Most people know upper back pain and stiffness all too well. At the end of the day, many office workers, parents, and others come home and begin to feel the effects of the stress from their day, especially in their upper back. Generally, the upper back is the area of the thoracic spine between the shoulder blades and might include the joints, muscles, and connective tissue of both scapula (shoulder blades) and your first 7 ribs. While some stretches, strengthening exercises, and a good night’s sleep can reduce most upper back pain, it can become a chronic issue if not treated daily. So what can you do when your upper back tightness/pain becomes chronic and begins to impact your daily activities? And which professionals should you see to get the help you need?
While most upper back pain is temporary and fades with proper rest and posture adjustments, if the pain is beginning to impact your daily functioning, it might be time to seek professional help. Physical therapy can be a great way to manage your pain and continue doing the activities you love. The ultimate goal for all our clients at EW Motion Therapy is self-management of symptoms, especially pain, and we do our best to help them achieve that independence. Even if you decide not to pursue physical therapy with us, we still want to educate you on upper back pain and the benefits physical therapy could bring.
This article discusses what can cause pain and stiffness in the upper back, how that can affect function, and the primary ways physical therapy can help. With this information, you can pursue the best treatment plan for your symptoms.
Upper back pain can affect your functional movement over time. Read more about functional movement here.
What can cause stiffness and pain in the upper back?
There are a few different things that could cause pain in your upper back. Improper posture is a common cause for many, especially those who work in offices or are seated for most of their day. Most people do not make a habit of sitting up straight or shifting positions every once in a while, but over time this can put excess strain on your neck, shoulders, and upper back, especially between the shoulder blades.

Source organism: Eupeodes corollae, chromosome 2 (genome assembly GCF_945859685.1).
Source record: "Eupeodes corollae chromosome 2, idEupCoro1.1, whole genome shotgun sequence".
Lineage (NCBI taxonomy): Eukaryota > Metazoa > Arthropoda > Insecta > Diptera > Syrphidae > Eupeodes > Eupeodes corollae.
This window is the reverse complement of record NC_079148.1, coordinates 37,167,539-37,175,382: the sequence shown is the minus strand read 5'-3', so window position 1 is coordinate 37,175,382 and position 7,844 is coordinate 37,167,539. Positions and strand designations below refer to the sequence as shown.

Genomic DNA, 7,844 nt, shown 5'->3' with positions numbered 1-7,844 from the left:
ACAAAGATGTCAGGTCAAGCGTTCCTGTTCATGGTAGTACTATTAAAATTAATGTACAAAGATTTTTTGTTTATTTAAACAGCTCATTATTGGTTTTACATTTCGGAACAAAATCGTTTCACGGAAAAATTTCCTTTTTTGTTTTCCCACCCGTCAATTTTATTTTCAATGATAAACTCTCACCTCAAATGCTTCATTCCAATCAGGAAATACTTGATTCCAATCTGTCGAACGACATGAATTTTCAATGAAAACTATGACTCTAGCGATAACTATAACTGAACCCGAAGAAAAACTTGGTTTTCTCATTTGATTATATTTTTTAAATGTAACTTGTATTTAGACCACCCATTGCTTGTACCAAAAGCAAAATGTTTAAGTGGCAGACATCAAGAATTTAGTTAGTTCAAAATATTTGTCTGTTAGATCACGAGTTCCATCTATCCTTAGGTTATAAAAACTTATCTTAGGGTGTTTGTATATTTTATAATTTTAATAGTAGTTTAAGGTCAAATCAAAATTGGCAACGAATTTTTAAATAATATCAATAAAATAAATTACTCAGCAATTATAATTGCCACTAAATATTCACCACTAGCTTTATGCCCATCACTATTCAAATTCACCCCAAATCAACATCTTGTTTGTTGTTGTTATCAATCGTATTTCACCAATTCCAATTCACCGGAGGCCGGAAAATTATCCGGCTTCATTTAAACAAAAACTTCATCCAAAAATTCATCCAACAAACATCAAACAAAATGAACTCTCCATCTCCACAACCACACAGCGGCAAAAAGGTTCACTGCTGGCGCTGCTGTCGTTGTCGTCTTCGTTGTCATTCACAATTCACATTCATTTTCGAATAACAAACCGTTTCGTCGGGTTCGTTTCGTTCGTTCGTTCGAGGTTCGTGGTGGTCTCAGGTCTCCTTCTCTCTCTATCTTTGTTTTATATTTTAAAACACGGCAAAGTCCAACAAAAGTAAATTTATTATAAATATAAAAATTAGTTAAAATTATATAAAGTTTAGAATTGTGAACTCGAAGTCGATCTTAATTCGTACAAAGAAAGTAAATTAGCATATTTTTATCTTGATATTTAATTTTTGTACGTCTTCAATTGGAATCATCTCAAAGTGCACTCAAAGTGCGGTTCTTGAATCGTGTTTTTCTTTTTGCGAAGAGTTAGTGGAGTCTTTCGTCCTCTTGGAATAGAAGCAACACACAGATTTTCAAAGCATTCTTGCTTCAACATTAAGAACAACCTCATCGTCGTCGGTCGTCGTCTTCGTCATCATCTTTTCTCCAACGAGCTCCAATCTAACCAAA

You can also incur upper back pain from soft tissue injuries, overuse, or poor lifting mechanics, especially if you are an athlete or a regular heavy lifter. You could experience occasional twinges of pain, especially if you have had a previous injury in that area. In addition to sudden movements, repetitive movements can also cause pain over time, like picking up kids or reaching overhead to put away dishes.
How can pain and stiffness affect functional movement?
Trying to do your daily activities with any pain or tightness can be annoying, especially when you lose mobility in painful or tight areas. Over time, you may find specific tasks harder. The tense muscles in your neck, shoulders, and back can eventually interfere with daily activities, whether at work or home. For example, if you are an office worker and sit most of the day, you may find it harder to turn your head and even reach up to get something from a high cabinet.
How can physical therapy help?
When you come to physical therapy for tightness and pain in your upper back, the goal will be to target deficits in mobility and posture found in the evaluation and develop a plan of care that will help get you moving and feeling better. Your therapist will likely begin with hands-on techniques to reduce immediate pain and mobilize joints and muscles in your back and shoulders. Then, they will create an exercise plan to improve muscle strength and tone over time so you can manage your symptoms independently.
Our physical therapists have helped many patients with their posture through hands-on techniques and their assigned home exercise program. Here are a few examples of exercises our therapists have given to help improve mobility and correct posture. If you want to try any of these at home, check with your doctor to ensure it is safe for you to do so.
Book Opener with Cervical Spotting: Begin by lying on your side with your knees bent and your hands together directly in front of you. Slowly lift your top arm towards the ceiling, rotating through your chest in order to reach as far behind you as possible. Make sure you follow your arm movement with your head.
Scapular Retractions, Arms at Side: Begin by sitting with your back straight and your arms at your side. Slowly pinch your shoulder blades together. Return to starting position.
Serratus Anterior Wall Slides: Begin standing facing a wall. At chest height, place each forearm on the wall so that the palms face each other and your little fingers are in contact with the wall. Move both arms upward along the wall in a “V” pattern. Return to starting position.
What else can you do during the day?
Now you know more about upper back pain and how physical therapy could help. For office workers especially, it is essential to keep moving throughout the day, even as you remain at your desk. Get up every hour and take a short walk around your office or try standing at your desk for short periods. These movements can help you remain mobile during the day and prevent excess strain on your upper back muscles.
While bad posture is exceedingly common, it does not have to give you pain and limit your movement. Implementing small changes to stay moving can make a big difference in your stress level and the quality of your day. We enjoy helping our clients do this at EW Motion Therapy and ultimately want them to pursue any activities they enjoy without worrying about pain or limited mobility. If you are curious about what physical therapy can do for you, download our answers to 20 frequently-asked physical therapy questions to learn more.